You need to do two things, Leigh. One, find the right boot. Two, stabilize that bad ankle past what a bootany bootcan do.
As for the boot, youre looking for a light hiker that offers reasonable support and good traction. Lots of choices there. Asolos Echo boots ($100; www.asolo.com) are just the ticket: light, reasonably breathable, with good traction. An over-the-ankle design also offers more support than low-cut hikers. For a little beefier boot thats still very comfortable for day-hiking, try on the Montrail Solitude II ($140; www.montrail.com). These have the advantage of one-piece leather uppers, a more durable, more weather-resistant design than boots that are pieced together from several bits of material. And, the Solitudes are fitted on a womens last, meaning theyll fit better than some boots that are sized for women but not really designed for women.
I really dont think you need waterproof boots (the Solitudes already are very water-resistant), but if that seems appealing to you, Zamberlans Micron GT Hiking Boots ($150.00; www.zamberlan.com) have a Gore-Tex liner to keep just about any water outunless you step in over the boot tops!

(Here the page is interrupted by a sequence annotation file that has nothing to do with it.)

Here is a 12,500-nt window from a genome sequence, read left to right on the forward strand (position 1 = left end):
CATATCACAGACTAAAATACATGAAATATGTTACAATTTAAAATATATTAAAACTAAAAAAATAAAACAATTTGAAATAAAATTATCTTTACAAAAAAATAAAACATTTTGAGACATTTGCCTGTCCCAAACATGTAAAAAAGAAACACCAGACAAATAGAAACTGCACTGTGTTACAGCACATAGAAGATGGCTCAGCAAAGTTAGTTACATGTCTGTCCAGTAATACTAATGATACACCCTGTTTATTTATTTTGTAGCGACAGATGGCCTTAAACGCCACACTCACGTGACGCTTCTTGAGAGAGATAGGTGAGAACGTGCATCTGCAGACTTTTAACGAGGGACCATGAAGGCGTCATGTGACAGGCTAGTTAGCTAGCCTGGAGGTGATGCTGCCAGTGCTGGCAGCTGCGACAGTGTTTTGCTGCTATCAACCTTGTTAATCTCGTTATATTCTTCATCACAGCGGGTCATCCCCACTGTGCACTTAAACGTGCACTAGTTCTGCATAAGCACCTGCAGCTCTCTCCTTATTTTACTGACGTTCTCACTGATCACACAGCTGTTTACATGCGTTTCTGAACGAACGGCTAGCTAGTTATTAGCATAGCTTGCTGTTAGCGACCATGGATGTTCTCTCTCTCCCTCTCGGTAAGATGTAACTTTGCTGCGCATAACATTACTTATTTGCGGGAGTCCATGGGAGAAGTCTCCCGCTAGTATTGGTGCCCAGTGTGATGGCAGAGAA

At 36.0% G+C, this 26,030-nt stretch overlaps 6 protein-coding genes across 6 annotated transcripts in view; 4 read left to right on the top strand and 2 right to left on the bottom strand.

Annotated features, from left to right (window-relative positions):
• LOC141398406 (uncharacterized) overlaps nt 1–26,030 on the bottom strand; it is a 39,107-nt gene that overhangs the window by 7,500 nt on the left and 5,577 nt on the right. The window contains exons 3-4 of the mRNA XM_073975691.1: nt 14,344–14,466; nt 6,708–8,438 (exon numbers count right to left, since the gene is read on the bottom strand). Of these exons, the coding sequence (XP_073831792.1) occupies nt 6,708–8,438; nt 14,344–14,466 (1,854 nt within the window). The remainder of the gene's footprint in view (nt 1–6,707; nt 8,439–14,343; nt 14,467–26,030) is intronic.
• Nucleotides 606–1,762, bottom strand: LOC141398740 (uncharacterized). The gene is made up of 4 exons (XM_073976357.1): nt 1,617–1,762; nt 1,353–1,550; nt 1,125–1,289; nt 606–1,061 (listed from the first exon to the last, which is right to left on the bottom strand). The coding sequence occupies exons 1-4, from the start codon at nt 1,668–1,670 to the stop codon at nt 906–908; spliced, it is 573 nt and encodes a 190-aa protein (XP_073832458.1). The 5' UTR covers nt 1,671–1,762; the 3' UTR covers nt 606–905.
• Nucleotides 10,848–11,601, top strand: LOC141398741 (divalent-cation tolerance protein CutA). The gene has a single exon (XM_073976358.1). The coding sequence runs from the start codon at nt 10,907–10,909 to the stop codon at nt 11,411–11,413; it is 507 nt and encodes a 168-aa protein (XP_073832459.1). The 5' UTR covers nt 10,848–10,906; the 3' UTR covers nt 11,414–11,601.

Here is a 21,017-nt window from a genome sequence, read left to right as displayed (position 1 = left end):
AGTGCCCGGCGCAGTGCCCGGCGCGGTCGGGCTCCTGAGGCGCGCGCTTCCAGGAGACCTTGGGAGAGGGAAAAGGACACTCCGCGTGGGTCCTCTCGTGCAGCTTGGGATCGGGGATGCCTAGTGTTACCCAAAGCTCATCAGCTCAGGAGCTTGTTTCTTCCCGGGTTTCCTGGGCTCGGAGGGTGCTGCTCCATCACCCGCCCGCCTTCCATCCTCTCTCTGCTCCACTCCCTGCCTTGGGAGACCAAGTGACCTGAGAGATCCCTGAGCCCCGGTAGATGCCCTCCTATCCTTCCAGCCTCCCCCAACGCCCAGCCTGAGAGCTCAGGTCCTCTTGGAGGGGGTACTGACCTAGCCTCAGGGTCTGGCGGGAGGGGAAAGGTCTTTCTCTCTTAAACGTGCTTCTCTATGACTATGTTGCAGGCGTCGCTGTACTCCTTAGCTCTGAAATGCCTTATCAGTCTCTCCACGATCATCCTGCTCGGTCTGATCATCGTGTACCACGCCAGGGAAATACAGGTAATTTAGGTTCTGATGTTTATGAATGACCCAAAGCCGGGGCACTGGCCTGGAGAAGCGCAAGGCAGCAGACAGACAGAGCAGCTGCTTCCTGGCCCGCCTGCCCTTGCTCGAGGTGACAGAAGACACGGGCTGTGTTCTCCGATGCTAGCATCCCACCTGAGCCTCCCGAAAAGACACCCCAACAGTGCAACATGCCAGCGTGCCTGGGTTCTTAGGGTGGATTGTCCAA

None of these boots, however, will hold your ankle in place if you really start to roll over on it. So buy a good-quality brace, such as the Swede-O Inner Lok 8 ($45; www.swedeo.com). Its a lace-up brace made of non-stretching material, so once its on and secure, its almost impossible for the ankle to rotate sideways. And it will fit under most footwear (not allbuy a brace, then shop for boots). Several models resemble this one, so dont hesitate to try a different brand. But it must be a lace-up brace made from Cordura or similar tough material; a stretchy, elastic brace wont cut it.